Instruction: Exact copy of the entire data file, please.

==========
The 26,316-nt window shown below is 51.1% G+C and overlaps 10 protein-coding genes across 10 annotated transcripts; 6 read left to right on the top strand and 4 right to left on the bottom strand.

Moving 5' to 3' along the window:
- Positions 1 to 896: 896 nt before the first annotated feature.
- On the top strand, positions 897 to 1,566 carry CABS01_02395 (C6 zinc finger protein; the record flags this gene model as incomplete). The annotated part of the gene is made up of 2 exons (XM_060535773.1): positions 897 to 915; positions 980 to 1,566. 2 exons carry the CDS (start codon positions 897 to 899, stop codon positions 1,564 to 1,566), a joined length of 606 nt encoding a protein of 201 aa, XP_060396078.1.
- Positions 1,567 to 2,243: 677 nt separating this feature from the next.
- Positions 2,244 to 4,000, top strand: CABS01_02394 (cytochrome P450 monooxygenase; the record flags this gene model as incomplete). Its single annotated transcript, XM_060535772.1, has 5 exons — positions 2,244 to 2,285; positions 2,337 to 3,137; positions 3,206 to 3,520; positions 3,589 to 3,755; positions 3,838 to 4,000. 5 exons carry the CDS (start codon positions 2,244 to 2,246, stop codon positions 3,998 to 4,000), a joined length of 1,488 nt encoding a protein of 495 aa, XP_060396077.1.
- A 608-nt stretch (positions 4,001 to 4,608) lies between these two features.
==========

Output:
The 26,316-nt window shown below is 51.1% G+C and overlaps 10 protein-coding genes across 10 annotated transcripts; 6 read left to right on the top strand and 4 right to left on the bottom strand.

Moving 5' to 3' along the window:
- Positions 1 to 896: 896 nt before the first annotated feature.
- On the top strand, positions 897 to 1,566 carry CABS01_02395 (C6 zinc finger protein; the record flags this gene model as incomplete). The annotated part of the gene is made up of 2 exons (XM_060535773.1): positions 897 to 915; positions 980 to 1,566. 2 exons carry the CDS (start codon positions 897 to 899, stop codon positions 1,564 to 1,566), a joined length of 606 nt encoding a protein of 201 aa, XP_060396078.1.
- Positions 1,567 to 2,243: 677 nt separating this feature from the next.
- Positions 2,244 to 4,000, top strand: CABS01_02394 (cytochrome P450 monooxygenase; the record flags this gene model as incomplete). Its single annotated transcript, XM_060535772.1, has 5 exons — positions 2,244 to 2,285; positions 2,337 to 3,137; positions 3,206 to 3,520; positions 3,589 to 3,755; positions 3,838 to 4,000. 5 exons carry the CDS (start codon positions 2,244 to 2,246, stop codon positions 3,998 to 4,000), a joined length of 1,488 nt encoding a protein of 495 aa, XP_060396077.1.
- A 608-nt stretch (positions 4,001 to 4,608) lies between these two features.